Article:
Some preachers and missionaries hate to show weakness. They apparently believe it undercuts the message of God’s power in the gospel. They give the impression that they have arrived, in the spiritual sense, that they are nearly perfect, all the while using language of humility about how we are all sinners.
Perhaps they fear for their “jobs.” (Some people in full-time ministry are lackeys; some churches like lackeys.) Perhaps they fear showing vulnerability. Whatever their reasons, they do their Lord a disservice. They provide bad examples, because they put forward a false front.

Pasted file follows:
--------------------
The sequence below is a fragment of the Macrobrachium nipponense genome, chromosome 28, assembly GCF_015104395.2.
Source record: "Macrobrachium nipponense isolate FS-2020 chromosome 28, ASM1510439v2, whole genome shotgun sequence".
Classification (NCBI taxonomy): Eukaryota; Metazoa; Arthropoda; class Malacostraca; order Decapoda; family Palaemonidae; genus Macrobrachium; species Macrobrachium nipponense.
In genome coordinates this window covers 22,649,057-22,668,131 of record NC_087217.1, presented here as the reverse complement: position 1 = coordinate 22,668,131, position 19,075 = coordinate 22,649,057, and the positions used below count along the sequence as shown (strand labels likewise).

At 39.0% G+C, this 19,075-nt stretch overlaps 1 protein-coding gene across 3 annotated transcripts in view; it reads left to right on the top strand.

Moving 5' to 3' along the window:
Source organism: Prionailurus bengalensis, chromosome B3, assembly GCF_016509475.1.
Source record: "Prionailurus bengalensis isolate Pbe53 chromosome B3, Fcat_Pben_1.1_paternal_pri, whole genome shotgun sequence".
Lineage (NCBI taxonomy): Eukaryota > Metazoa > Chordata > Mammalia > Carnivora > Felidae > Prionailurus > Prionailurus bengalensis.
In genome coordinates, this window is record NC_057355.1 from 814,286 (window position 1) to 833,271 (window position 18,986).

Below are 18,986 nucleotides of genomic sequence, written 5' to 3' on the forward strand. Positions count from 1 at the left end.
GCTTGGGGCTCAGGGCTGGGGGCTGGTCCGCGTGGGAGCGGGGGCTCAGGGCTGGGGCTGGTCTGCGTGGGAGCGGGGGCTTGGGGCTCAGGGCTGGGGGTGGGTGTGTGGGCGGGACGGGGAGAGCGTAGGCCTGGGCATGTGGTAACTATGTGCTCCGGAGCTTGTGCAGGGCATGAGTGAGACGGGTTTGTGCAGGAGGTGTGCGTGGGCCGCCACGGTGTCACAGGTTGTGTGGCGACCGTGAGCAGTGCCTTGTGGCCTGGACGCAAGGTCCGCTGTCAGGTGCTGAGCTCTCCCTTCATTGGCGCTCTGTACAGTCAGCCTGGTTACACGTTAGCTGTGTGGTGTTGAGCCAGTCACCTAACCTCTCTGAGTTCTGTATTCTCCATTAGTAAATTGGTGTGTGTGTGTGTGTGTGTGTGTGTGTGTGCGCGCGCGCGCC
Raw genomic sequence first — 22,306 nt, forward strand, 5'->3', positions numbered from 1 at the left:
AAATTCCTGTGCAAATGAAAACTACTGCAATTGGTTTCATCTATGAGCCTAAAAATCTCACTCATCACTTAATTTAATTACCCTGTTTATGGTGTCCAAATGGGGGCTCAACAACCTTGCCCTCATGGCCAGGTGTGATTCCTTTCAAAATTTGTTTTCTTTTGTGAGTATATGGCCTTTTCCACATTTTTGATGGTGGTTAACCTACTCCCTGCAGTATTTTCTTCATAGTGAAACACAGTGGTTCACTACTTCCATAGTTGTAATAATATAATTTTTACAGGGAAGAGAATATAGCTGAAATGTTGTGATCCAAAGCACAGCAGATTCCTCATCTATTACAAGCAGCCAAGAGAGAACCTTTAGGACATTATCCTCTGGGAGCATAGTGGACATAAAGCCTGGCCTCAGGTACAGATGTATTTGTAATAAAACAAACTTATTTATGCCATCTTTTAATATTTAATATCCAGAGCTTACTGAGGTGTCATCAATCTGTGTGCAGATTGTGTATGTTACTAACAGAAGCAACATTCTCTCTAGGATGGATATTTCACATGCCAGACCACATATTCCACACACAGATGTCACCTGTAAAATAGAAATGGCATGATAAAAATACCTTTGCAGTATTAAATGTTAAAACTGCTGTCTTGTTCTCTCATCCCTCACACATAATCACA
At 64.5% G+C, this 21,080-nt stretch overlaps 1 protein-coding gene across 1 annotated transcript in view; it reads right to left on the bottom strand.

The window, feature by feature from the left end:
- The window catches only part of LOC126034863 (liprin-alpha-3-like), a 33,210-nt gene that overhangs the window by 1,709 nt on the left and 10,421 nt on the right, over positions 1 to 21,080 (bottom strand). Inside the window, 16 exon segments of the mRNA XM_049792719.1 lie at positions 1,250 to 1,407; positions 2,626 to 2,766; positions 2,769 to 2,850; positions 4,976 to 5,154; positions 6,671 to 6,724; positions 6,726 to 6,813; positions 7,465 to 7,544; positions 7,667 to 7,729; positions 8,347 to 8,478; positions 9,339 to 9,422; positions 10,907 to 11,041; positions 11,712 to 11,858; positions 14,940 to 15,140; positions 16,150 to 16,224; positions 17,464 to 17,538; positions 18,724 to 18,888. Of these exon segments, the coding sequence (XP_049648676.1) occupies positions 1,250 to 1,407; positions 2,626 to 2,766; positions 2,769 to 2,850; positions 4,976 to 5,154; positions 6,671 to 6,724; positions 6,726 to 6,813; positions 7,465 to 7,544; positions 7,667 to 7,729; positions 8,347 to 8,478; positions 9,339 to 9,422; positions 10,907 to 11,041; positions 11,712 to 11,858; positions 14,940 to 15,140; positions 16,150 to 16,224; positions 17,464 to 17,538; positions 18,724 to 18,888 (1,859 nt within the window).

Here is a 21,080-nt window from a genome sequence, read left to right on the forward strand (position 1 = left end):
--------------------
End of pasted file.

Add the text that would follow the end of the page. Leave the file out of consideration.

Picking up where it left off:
There is no true faith without transparency and honesty. The Lord Jesus is the way, the truth, and the life, Jn 14.6. Part of that truth is knowing what is in man—in admitting what is in each of us.
No one is good, not a single person. And even though the Lord brings forth a new creation when people turn to him, saints must still deal with the trials and temptations, the challenges of faith and weaknesses of the flesh, the stumbles in many ways that happen to all.
Rather than hide our weakness from others, we must confess them, ask others to pray for us, and glory in them, that the power of God might be manifest, 2 Cor 12.9-10.